Flexible processes deliver a better customer experience

Flexible processes deliver a better customer experience

Customer experience is more than smiling and providing a good level of customer service. Customer experience includes the journey that your customers make from researching your products and services to using them and paying for them. Therefore, delivering customer experience includes processes and well as people.

This isn’t a new concept. So why do so many companies and organisations get their customer experience so wrong?

Take a look at the graphic. This happened on 20 October 2018. The issue surrounded an online purchase. When a problem occurred, I was directed to an online live chat facility. Once through the automated messages generated by the process, the live chat agent was polite and did their best to help. However, my experience as a customer using live chat soon became long and was painstaking. Live chat is helpful for quick, one off questions but when dealing with something a little more complex this is clearly inadequate. The customer experience suffers.

Because of the time taken to resolve the query it seemed reasonable to me to ask to be transferred from live chat to telephone. Imagine my reaction when I was told this wouldn’t be an option, only live chat or email was possible. Given that dealing with customer issues requires swift action this seemed counter intuitive. Using live chat and email is longwinded. Using the telephone is so much more efficient. However, the live chat agent was unable to depart from the process – regardless of how unhelpful the live chat process was.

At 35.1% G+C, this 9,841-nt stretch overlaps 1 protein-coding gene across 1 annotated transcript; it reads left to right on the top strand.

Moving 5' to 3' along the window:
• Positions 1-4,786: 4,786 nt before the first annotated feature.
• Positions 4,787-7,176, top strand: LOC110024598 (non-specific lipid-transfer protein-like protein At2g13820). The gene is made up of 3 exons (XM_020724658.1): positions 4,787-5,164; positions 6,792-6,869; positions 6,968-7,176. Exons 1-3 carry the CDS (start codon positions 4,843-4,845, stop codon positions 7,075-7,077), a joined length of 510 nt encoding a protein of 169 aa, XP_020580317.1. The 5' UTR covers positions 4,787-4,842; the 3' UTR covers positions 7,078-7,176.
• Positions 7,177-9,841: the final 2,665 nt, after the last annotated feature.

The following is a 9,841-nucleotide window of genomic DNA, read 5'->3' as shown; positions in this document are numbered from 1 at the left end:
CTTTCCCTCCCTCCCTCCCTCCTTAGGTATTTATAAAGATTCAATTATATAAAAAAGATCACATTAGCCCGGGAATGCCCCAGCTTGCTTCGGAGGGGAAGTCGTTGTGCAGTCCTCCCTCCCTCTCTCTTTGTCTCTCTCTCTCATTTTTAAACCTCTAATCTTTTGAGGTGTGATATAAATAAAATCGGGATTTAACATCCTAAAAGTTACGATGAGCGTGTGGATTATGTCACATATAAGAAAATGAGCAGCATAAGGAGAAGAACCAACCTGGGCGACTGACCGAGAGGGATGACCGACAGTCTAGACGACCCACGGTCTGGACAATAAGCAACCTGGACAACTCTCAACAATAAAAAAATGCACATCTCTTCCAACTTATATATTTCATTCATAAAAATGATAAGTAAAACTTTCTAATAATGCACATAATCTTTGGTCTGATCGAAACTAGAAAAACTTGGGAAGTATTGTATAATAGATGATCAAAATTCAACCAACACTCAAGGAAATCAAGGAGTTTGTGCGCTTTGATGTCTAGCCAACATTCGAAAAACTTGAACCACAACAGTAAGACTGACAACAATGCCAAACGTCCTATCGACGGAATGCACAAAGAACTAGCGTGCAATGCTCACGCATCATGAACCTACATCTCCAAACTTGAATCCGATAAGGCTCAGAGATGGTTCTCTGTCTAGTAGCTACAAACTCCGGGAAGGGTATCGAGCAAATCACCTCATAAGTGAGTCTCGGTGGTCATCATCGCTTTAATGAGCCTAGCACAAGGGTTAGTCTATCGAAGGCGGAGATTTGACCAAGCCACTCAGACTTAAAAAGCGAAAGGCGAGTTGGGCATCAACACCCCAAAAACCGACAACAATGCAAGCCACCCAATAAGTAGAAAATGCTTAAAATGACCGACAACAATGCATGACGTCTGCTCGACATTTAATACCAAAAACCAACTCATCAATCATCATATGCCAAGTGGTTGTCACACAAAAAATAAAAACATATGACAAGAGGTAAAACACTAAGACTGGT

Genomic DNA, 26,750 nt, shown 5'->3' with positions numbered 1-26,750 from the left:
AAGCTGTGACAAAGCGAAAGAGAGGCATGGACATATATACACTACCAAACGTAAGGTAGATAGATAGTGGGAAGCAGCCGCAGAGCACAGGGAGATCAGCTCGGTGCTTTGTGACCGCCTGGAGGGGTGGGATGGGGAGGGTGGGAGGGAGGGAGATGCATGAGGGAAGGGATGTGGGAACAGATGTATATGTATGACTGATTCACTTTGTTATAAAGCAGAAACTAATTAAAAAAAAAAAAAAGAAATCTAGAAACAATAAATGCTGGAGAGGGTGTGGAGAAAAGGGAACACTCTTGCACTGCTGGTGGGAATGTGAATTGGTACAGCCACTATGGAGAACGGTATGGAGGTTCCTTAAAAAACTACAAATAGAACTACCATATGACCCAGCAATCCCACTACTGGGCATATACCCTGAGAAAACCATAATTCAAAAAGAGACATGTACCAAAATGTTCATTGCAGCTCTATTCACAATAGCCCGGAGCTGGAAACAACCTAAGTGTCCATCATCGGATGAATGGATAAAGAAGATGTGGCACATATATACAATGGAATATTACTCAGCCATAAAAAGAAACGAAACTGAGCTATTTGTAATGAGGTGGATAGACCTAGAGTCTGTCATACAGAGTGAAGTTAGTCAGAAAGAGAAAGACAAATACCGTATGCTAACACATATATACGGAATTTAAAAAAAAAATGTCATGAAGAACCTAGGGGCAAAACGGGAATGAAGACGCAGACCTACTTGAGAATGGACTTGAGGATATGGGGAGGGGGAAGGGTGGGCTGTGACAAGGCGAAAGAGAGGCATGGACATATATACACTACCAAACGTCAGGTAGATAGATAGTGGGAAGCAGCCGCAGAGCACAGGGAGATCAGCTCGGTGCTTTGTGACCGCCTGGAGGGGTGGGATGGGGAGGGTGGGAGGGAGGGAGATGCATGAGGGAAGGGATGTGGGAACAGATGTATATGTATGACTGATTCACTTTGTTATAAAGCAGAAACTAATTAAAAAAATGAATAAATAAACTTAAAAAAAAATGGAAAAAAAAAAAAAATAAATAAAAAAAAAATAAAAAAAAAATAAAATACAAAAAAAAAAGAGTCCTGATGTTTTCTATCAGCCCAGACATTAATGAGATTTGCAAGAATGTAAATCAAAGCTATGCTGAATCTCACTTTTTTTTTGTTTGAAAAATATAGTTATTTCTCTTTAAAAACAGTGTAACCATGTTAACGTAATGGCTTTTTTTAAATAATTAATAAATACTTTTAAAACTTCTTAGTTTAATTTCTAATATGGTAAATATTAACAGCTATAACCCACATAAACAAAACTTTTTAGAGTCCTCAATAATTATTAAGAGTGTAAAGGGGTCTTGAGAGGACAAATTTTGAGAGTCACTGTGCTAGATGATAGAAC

In summary this is clearly a case where the customer journey has not been fully thought through. The emotions of dealing with live chat when a telephone call would provide a better customer experience have been ignored. The text shown in the graphic shows the absurdity of the situation. 

But every cloud has a silver lining as we can learn from this experience. Here are our top tips:

  • Review your customer journey. Examine all of the touch-points where your customers interact with your business (from how they find you until how you say farewell).
  • Consider the emotions that your customers will experience at each step. Examine customer effort i.e. how easy is it for customers to do business with you. Look to remove Ouch! moments and replace them with a more positive experience.
  • Involve your team in the customer journey mapping process. They will often have ideas that will add value and remove pain.
  • Don’t ignore the small stuff. Think marginal gains – i.e. the 1% issues that make up the bigger picture. 
  • Empower your teams to go outside your designed process if this genuinely helps deliver the best customer experience.
  • Constantly review your customer experience processes by reviewing customer feedback and listening to the voice of your employees. 

Paul Beesley
Director & senior consultant
Beyond Theory: business training & coaching

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